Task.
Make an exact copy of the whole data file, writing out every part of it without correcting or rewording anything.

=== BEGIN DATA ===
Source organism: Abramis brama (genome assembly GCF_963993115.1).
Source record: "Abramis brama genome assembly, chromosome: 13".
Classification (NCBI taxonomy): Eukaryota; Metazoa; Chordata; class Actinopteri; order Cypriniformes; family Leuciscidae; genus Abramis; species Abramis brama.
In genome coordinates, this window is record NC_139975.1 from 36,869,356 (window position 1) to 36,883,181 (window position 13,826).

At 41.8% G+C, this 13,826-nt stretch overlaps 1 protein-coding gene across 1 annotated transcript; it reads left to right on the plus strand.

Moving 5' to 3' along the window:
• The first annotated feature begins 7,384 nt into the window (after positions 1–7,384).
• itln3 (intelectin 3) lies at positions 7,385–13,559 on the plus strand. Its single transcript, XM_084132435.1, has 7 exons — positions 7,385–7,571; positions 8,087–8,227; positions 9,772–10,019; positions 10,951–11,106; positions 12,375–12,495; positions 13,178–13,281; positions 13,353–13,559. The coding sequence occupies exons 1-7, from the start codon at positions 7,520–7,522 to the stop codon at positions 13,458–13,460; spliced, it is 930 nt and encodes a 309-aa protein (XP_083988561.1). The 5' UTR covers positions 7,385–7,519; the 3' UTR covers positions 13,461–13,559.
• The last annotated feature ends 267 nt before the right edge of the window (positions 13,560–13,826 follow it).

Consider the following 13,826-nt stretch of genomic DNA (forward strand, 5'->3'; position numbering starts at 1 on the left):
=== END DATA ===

Source organism: Abramis brama (genome assembly GCF_963993115.1).
Source record: "Abramis brama genome assembly, chromosome: 13".
Classification (NCBI taxonomy): Eukaryota; Metazoa; Chordata; class Actinopteri; order Cypriniformes; family Leuciscidae; genus Abramis; species Abramis brama.
In genome coordinates, this window is record NC_139975.1 from 36,869,356 (window position 1) to 36,883,181 (window position 13,826).

At 41.8% G+C, this 13,826-nt stretch overlaps 1 protein-coding gene across 1 annotated transcript; it reads left to right on the plus strand.

Moving 5' to 3' along the window:
• The first annotated feature begins 7,384 nt into the window (after positions 1–7,384).
• itln3 (intelectin 3) lies at positions 7,385–13,559 on the plus strand. Its single transcript, XM_084132435.1, has 7 exons — positions 7,385–7,571; positions 8,087–8,227; positions 9,772–10,019; positions 10,951–11,106; positions 12,375–12,495; positions 13,178–13,281; positions 13,353–13,559. The coding sequence occupies exons 1-7, from the start codon at positions 7,520–7,522 to the stop codon at positions 13,458–13,460; spliced, it is 930 nt and encodes a 309-aa protein (XP_083988561.1). The 5' UTR covers positions 7,385–7,519; the 3' UTR covers positions 13,461–13,559.
• The last annotated feature ends 267 nt before the right edge of the window (positions 13,560–13,826 follow it).

Consider the following 13,826-nt stretch of genomic DNA (forward strand, 5'->3'; position numbering starts at 1 on the left):